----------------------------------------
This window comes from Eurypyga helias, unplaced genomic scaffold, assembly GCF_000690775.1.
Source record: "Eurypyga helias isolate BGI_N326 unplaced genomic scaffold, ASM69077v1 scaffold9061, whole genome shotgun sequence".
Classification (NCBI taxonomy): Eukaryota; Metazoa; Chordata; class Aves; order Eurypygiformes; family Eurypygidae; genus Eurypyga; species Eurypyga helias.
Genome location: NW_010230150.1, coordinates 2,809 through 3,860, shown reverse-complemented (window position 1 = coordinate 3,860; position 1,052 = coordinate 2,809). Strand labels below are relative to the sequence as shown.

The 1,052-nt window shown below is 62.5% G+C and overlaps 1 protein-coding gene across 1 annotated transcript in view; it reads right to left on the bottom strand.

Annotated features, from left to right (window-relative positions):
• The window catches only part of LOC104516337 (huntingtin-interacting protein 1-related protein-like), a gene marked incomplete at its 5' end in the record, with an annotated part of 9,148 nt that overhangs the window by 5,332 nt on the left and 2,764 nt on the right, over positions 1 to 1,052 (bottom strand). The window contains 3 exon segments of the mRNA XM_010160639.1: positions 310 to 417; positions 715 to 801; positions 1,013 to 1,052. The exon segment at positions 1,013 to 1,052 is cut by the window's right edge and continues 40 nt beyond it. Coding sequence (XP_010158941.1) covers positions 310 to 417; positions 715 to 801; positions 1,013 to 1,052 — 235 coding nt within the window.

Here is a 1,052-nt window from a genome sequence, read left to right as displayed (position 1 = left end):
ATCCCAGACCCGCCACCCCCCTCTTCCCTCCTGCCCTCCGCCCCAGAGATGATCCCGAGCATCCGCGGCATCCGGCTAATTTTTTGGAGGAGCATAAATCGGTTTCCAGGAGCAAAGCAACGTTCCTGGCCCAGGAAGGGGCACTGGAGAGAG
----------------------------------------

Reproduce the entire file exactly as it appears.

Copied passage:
This window comes from Eurypyga helias, unplaced genomic scaffold, assembly GCF_000690775.1.
Source record: "Eurypyga helias isolate BGI_N326 unplaced genomic scaffold, ASM69077v1 scaffold9061, whole genome shotgun sequence".
Classification (NCBI taxonomy): Eukaryota; Metazoa; Chordata; class Aves; order Eurypygiformes; family Eurypygidae; genus Eurypyga; species Eurypyga helias.
Genome location: NW_010230150.1, coordinates 2,809 through 3,860, shown reverse-complemented (window position 1 = coordinate 3,860; position 1,052 = coordinate 2,809). Strand labels below are relative to the sequence as shown.

The 1,052-nt window shown below is 62.5% G+C and overlaps 1 protein-coding gene across 1 annotated transcript in view; it reads right to left on the bottom strand.

Annotated features, from left to right (window-relative positions):
• The window catches only part of LOC104516337 (huntingtin-interacting protein 1-related protein-like), a gene marked incomplete at its 5' end in the record, with an annotated part of 9,148 nt that overhangs the window by 5,332 nt on the left and 2,764 nt on the right, over positions 1 to 1,052 (bottom strand). The window contains 3 exon segments of the mRNA XM_010160639.1: positions 310 to 417; positions 715 to 801; positions 1,013 to 1,052. The exon segment at positions 1,013 to 1,052 is cut by the window's right edge and continues 40 nt beyond it. Coding sequence (XP_010158941.1) covers positions 310 to 417; positions 715 to 801; positions 1,013 to 1,052 — 235 coding nt within the window.

Here is a 1,052-nt window from a genome sequence, read left to right as displayed (position 1 = left end):
ATCCCAGACCCGCCACCCCCCTCTTCCCTCCTGCCCTCCGCCCCAGAGATGATCCCGAGCATCCGCGGCATCCGGCTAATTTTTTGGAGGAGCATAAATCGGTTTCCAGGAGCAAAGCAACGTTCCTGGCCCAGGAAGGGGCACTGGAGAGAG